From the generative AI perspective, there’s a possibility to pre-train on model architectures and use this foundation model for generating architectures as a language. This may very well be used for NAS in addition to a general guidance system for researchers comparable to using prompts and for context-based suggestions.

The primary query from this perspective is whether or not to represent architectures as text or directly as graphs. Now we have seen the recent rise of code generation AI assistance, and a few of that code is the PyTorch, TensorFlow, Flax, etc., related to deep learning model architecture. Nonetheless, code generation has quite a few limitations for this use case, mostly because much of code generation is concerning the surface form i.e., text representation.

Then again, Graph Neural Networks (GNNs) like graph transformers are very effective because graph structure is in all places, including MAD. The advantage of working on graphs directly is that the model is learning on an underlying representation of the info, closer to the bottom truth than the surface-level text representation. Even with some recent work to make LLMs amazing at generating graphs, like InstructGLM, there’s promise for graph transformers within the limit and particularly conjunction with LLMs.


Whether you employ GNNs or LLMs, graphs are higher representations than text for model architecture because what’s necessary is the underlying computation. The API for TensorFlow and PyTorch is continually changing, and the lines of code take care of greater than just model architecture, comparable to general software engineering principles and resource infrastructure.

There are several ways to represent model architectures as graphs, and here I review just a number of categories. First, there are code machine learning compilers like GLOW, MLIR, and Apache TVM. These can compile code like PyTorch code into intermediate representations that may take the shape of a graph. TensorFlow already has an intermediate graph representation you’ll be able to visualize with TensorBoard. There’s also an ONNX format which will be compiled from an existing saved model, e.g., using HuggingFace, as easy as:

optimum-cli export onnx --model google/flan-t5-small flan-t5-small-onnx/

This ONNX graph serialized looks something like (small snippet):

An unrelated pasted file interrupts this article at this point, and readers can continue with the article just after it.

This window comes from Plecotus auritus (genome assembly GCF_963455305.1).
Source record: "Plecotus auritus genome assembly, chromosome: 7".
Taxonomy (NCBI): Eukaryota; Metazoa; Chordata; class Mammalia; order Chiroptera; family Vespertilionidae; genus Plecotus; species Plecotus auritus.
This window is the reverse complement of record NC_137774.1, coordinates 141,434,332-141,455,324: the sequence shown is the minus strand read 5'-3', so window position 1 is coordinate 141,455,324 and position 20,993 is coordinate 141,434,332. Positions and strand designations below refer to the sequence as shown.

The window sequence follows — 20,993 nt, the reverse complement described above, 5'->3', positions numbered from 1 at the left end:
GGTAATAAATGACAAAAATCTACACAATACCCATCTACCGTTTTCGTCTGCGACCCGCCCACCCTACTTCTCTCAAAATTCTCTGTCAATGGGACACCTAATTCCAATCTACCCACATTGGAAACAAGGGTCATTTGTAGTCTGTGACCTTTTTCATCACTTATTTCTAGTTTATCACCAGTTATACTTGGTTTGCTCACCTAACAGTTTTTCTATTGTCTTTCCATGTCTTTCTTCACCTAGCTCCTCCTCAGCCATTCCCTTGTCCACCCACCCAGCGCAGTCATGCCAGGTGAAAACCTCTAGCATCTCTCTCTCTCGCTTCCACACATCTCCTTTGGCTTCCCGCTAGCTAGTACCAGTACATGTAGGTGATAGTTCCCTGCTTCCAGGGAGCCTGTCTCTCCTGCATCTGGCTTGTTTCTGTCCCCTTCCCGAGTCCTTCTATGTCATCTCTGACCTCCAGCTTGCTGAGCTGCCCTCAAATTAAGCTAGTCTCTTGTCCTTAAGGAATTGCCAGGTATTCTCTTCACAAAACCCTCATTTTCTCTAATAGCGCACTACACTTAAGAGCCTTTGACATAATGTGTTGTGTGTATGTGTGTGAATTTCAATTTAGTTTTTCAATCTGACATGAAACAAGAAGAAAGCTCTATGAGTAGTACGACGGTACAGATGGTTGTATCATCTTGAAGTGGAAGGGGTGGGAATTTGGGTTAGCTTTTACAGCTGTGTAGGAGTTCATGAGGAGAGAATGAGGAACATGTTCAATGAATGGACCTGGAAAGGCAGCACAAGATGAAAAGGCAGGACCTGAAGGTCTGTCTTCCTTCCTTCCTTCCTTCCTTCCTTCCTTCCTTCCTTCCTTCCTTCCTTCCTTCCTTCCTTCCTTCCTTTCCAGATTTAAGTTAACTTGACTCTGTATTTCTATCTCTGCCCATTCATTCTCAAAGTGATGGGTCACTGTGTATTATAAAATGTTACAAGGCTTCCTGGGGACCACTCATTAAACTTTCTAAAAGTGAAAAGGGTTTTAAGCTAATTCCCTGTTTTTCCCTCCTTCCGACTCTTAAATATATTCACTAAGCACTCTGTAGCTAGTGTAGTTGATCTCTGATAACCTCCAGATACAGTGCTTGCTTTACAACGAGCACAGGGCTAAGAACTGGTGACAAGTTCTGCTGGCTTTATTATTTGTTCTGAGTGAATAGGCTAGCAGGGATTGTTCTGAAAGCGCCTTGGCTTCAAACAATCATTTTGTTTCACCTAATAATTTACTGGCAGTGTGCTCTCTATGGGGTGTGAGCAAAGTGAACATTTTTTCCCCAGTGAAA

Image by the writer

One problem with these compiled intermediate representations is that they’re obscure at a high level. An ONNX graph of T5 in Netron, is immense. A more human-readable option for model architecture graphs is Graphbook. The free-to-use Graphbook platform can show you the values being produced by each operation within the graph and might show you where tensor shapes and kinds don’t match, plus it supports editing. As well as, the AI-generated model architectures might not be perfect, so having a straightforward option to go inside and edit the graph and troubleshoot why it doesn’t work may be very useful.

Example view of Graphbook graph, Image by the writer

While Graphbook models are only JSON, they’re hierarchical and subsequently allow higher levels of abstraction for model layers. See below, a side view of the hierarchical structure of GPT2’s architecture.

Image showing the hierarchical structure of Graphbook graphs, with GPT as example here. Full image: https://photos.app.goo.gl/rgJch8y94VN8jjZ5A, image by the writer

That is a top level view for a proposal for generative MAD. I wanted to incorporate these sub-steps to be more concrete about how one would approach the duty.

  1. Code-to-Graph. Create a MAD dataset from code comparable to HuggingFace model card, converting the model to a graph format comparable to ONNX or Graphbook.
  2. Create datasets. These can be datasets like classifying the operation variety of an operation within the graph, classifying the graph itself, masking/recovering operations and links, detect when a graph is incomplete, convert an incomplete graph into a whole one, etc. These will be self-supervised.